Capitalising on social investment
Financing took an optimistic stance on the prospects for social investment in the UK. The question is: how can social entrepreneurs take advantage of this?
There are increasing numbers of interesting opportunities emerging from the social enterprise sector, and there is a vibrant market of social intermediaries who bring these interests together. This offers plenty of reasons for optimism, in spite of a dampened UK economy.
So how can social enterprises ‘capitalise’ on the potential investor interest? There are a few things they can do:
Firstly, “do the appropriate homework” about the type of investor that would best suit your investment needs. This is an important ‘partnership’ and most social entrepreneurs rightly give great importance to the role of the investor, to understand the mission, provide direction as well as capital. In many cases the final product may well be designed collaboratively between investor, intermediary and investee.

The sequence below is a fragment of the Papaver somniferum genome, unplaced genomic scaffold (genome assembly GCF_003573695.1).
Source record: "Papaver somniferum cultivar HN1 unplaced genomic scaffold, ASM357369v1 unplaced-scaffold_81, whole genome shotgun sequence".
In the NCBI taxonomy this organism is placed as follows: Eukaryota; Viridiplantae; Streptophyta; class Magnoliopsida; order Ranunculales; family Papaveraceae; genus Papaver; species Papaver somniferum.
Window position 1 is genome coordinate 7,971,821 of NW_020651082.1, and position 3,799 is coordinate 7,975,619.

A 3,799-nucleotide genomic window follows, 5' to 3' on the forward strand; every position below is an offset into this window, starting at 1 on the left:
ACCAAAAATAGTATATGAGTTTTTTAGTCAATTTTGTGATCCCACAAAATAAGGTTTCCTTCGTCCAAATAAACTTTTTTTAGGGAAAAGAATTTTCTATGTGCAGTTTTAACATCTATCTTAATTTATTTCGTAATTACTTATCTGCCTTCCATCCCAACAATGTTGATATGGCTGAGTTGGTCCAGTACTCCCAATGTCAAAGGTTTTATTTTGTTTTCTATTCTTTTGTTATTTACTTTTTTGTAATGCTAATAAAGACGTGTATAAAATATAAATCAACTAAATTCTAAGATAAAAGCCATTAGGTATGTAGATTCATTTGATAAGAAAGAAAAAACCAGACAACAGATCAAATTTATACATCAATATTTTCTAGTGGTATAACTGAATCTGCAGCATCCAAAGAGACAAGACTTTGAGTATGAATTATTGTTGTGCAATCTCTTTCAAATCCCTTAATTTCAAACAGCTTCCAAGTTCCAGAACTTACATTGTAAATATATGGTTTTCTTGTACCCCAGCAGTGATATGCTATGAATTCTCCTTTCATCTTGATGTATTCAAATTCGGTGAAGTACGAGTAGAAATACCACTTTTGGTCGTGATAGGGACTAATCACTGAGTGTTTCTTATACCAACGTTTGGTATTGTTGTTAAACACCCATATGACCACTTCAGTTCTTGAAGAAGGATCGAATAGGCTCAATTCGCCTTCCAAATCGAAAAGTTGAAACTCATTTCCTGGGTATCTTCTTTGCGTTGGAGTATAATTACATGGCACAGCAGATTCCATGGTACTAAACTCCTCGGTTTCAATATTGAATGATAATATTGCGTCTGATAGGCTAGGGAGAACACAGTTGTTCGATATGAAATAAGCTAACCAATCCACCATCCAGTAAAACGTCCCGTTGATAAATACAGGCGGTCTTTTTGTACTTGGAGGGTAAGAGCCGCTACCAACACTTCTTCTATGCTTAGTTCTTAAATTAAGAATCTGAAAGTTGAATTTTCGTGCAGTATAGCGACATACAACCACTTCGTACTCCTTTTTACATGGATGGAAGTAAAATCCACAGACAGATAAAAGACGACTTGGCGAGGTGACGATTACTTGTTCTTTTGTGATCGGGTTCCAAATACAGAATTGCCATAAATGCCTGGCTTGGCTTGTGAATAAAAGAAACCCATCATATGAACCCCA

Secondly, the social entrepreneur needs to make herself as attractive as possible to an investor. This requires showing clarity from the potential investee over the revenue stream(s), and the related cash-flows.
And thirdly, social enterprises should clarify and advertise any tax breaks which could apply to an investor. Seeking advice on different schemes and identifying the potential that tax considerations can play, in particular for individual investors, can be highly influential.
Many of the difficulties that social enterprises face when looking to raise start up, or scale up capital apply to the mainstream commercial sector as well. They need to provide robust revenue models with clarity over expected rates of financial return. Additionally, social enterprises need to provide analysis to back up the story that the social mission might provide. It might be double the work, but it could be worth the effort if it generates returns, both financial and social!
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